The Court also rejected the idea that the slopes might affect the plaintiff as she traversed the parking lot because as a matter of fact she never crossed the lot; she just parked and got out of her van. The slopes might be a problem for someone, but they were not for her. The Court had a similar observation about the striping on the access aisle. After noting that there did not seem to be even a technical violation the Court went on to note that: “And even if this might be a barrier for someone, Plaintiffs have never said why it would be a barrier for them.” Access aisles are required to be marked so as to discourage parking, but this only matters if the plaintiff cannot load or unload because of a parked vehicle, which evidently never happened.
For those who wonder why the Plaintiffs tried so hard to keep their lawsuit alive when the owner had fixed all the problems they identified, the answer is simple. Money. When remediation makes a lawsuit moot the plaintiff’s lawyers go home empty handed, and for most lawyers there is no more horrible result than that. Our next blog – “Mootness done right” – will discuss a case demonstrating what defendants must do if they want to take advantage of the mootness defense. In the meantime, remember that in one court, at least, common sense about the real impact of technical violations matters.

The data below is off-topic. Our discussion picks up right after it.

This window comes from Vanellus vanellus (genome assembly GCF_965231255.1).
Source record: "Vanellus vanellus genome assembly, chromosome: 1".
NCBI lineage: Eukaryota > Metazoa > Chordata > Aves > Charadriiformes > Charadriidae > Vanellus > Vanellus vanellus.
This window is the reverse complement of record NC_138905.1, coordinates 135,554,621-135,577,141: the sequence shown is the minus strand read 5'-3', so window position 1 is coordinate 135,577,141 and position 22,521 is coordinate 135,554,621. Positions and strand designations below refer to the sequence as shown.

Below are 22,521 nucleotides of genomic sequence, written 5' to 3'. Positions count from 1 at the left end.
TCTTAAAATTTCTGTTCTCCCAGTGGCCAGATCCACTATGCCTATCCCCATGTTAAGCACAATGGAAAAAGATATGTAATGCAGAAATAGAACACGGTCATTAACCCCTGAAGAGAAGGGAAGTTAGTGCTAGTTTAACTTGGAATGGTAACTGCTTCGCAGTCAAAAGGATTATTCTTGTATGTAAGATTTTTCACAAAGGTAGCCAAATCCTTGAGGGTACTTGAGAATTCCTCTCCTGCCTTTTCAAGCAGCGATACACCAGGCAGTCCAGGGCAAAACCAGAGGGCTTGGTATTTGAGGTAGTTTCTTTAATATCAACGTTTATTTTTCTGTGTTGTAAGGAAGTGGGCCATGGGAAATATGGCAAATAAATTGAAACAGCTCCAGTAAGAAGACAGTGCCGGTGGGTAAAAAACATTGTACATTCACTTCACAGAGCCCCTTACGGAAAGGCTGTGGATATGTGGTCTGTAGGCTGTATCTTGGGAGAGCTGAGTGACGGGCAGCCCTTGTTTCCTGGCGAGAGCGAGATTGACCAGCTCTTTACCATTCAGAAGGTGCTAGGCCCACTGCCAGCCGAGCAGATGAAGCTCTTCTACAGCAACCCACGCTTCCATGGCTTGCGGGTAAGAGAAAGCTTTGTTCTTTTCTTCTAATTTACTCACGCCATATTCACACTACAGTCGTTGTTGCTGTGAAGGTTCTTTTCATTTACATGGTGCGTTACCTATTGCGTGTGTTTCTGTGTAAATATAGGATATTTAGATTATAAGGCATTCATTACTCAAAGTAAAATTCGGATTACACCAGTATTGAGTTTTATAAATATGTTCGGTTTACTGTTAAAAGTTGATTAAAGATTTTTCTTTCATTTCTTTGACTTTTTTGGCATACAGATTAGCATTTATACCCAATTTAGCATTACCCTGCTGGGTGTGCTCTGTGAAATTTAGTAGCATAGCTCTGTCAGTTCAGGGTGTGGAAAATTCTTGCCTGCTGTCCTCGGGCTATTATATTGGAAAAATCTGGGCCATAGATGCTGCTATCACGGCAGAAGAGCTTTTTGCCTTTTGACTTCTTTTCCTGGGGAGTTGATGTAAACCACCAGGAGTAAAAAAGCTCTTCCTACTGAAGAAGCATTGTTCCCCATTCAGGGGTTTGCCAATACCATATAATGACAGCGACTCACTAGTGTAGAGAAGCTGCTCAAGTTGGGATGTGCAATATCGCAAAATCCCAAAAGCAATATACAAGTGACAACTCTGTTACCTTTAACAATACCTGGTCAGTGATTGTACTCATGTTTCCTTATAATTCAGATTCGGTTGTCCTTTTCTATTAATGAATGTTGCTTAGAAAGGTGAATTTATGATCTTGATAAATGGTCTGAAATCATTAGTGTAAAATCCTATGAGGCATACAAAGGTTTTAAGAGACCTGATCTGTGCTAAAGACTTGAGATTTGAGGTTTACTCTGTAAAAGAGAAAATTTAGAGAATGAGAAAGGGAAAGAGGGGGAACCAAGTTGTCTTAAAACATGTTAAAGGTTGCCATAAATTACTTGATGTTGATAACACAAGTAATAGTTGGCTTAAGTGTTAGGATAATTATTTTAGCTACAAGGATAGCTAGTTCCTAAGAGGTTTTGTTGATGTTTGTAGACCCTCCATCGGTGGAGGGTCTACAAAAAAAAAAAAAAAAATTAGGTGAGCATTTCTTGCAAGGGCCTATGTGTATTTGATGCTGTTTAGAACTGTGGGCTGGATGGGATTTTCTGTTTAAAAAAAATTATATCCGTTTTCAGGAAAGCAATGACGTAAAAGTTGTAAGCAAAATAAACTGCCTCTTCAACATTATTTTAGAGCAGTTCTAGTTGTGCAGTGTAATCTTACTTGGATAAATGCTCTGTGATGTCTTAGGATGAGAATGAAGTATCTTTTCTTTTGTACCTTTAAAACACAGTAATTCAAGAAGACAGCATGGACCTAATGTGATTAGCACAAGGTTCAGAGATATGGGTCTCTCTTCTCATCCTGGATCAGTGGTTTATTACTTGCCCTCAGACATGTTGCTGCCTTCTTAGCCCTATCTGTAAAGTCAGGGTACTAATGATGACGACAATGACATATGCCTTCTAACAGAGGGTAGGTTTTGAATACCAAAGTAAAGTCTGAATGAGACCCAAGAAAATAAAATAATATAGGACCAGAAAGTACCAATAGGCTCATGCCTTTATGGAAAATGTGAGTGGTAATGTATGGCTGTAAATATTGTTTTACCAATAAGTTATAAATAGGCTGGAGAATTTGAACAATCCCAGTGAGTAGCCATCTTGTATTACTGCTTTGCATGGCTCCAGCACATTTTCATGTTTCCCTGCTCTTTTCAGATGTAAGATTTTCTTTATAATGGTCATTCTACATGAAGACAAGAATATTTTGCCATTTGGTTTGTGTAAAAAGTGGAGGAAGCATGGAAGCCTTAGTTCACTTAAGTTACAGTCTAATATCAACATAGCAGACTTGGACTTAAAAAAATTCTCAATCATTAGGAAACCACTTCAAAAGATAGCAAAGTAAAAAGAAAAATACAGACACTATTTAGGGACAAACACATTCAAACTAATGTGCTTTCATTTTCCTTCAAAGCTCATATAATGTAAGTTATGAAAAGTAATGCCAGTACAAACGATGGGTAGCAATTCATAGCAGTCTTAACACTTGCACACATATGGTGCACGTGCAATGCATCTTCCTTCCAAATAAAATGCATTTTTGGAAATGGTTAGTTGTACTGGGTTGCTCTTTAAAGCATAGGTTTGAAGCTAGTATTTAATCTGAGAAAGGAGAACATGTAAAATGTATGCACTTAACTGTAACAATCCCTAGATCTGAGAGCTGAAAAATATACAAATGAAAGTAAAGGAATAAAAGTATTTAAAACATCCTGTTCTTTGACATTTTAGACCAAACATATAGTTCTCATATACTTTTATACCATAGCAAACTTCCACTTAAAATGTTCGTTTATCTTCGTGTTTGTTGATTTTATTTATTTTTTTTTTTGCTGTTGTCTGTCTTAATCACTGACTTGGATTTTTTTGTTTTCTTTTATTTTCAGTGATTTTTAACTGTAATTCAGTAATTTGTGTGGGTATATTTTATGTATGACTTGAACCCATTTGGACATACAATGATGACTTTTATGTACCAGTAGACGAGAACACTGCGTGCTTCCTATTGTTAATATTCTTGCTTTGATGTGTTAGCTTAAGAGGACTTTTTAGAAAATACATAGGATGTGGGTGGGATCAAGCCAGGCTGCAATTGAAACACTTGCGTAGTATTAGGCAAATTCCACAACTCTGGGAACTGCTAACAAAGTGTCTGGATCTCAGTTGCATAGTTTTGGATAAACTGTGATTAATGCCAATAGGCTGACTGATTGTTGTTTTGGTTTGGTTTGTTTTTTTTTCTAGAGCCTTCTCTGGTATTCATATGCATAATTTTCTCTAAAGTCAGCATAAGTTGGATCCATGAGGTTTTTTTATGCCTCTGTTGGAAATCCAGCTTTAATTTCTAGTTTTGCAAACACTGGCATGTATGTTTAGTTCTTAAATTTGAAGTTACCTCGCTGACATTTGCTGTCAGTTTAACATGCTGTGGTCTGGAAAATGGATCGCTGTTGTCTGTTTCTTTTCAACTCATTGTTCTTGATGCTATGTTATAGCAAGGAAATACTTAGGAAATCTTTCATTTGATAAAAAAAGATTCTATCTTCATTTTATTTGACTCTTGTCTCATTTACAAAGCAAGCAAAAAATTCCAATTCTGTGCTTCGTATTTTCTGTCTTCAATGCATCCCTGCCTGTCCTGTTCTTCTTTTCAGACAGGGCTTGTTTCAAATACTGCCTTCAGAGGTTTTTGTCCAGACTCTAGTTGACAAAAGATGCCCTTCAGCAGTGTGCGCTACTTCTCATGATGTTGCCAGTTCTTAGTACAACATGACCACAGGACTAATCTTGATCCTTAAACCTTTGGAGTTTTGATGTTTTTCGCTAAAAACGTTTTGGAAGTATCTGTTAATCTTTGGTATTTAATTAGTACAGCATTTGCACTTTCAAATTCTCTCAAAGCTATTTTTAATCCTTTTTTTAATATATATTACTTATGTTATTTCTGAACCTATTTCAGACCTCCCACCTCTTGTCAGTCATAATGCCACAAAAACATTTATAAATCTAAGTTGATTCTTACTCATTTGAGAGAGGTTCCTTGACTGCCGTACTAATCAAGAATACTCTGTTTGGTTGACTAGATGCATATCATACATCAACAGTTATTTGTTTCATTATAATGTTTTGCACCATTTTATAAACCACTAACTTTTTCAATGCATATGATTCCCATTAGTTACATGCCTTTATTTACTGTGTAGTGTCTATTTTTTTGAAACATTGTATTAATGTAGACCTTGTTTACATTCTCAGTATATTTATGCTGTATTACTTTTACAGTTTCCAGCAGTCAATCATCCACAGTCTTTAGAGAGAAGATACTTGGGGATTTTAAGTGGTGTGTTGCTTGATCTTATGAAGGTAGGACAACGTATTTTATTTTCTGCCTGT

Richard’s paper on the “Practical Implications of the Winn-Dixe Lawsuit” was posted to the Usablenet blog on August 23, 2017. This short paper reviews the history of application of the ADA to the Internet and the practical consequences of the present confusing state of the law. You can access it using the link above.
You may also be interested in our other recent posts on this subject:
By Richard Hunt in Accessibility Litigation Trends, FHA Emotional Support Animals, FHA indemnity contribution, FHA Reasonable Accommodation, Landlord-tenant Tags: disability discrimination, Fair Housing Act, reasonable accommodation, Reasonable modification, service dog, Sothby's
A brand new decision from Northern California, Hintz v. Chase, 17-CV-02198-JCS, 2017 WL 3421979 (N.D. Cal. Aug. 9, 2017) reminds both property owners and sales or leasing agents that no one can escape responsibility for making the right decision in cases under the Fair Housing Act. This is an especially important reminder for those in the market for single family residences unacquainted with the subtleties of disability discrimination and the notion of reasonable accommodation and modification. More